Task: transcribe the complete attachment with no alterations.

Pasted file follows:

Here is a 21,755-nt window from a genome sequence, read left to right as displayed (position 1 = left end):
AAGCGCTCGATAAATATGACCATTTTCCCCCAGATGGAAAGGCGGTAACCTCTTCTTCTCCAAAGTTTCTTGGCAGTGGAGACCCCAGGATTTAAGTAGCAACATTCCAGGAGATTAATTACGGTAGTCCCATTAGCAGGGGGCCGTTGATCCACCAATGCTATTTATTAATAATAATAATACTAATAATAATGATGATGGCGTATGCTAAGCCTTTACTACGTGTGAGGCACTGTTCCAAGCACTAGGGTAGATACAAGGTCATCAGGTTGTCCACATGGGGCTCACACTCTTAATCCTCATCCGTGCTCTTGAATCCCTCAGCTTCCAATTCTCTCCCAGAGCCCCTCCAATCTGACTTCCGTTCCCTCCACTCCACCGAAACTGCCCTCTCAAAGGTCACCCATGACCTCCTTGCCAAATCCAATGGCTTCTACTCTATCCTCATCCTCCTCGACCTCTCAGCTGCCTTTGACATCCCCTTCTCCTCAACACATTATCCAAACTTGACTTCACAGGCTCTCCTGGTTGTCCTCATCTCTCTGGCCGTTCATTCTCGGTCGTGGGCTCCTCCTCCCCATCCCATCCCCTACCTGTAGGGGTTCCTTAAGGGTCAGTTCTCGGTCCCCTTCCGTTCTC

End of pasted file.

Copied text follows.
Here is a 21,755-nt window from a genome sequence, read left to right as displayed (position 1 = left end):
AAGCGCTCGATAAATATGACCATTTTCCCCCAGATGGAAAGGCGGTAACCTCTTCTTCTCCAAAGTTTCTTGGCAGTGGAGACCCCAGGATTTAAGTAGCAACATTCCAGGAGATTAATTACGGTAGTCCCATTAGCAGGGGGCCGTTGATCCACCAATGCTATTTATTAATAATAATAATACTAATAATAATGATGATGGCGTATGCTAAGCCTTTACTACGTGTGAGGCACTGTTCCAAGCACTAGGGTAGATACAAGGTCATCAGGTTGTCCACATGGGGCTCACACTCTTAATCCTCATCCGTGCTCTTGAATCCCTCAGCTTCCAATTCTCTCCCAGAGCCCCTCCAATCTGACTTCCGTTCCCTCCACTCCACCGAAACTGCCCTCTCAAAGGTCACCCATGACCTCCTTGCCAAATCCAATGGCTTCTACTCTATCCTCATCCTCCTCGACCTCTCAGCTGCCTTTGACATCCCCTTCTCCTCAACACATTATCCAAACTTGACTTCACAGGCTCTCCTGGTTGTCCTCATCTCTCTGGCCGTTCATTCTCGGTCGTGGGCTCCTCCTCCCCATCCCATCCCCTACCTGTAGGGGTTCCTTAAGGGTCAGTTCTCGGTCCCCTTCCGTTCTC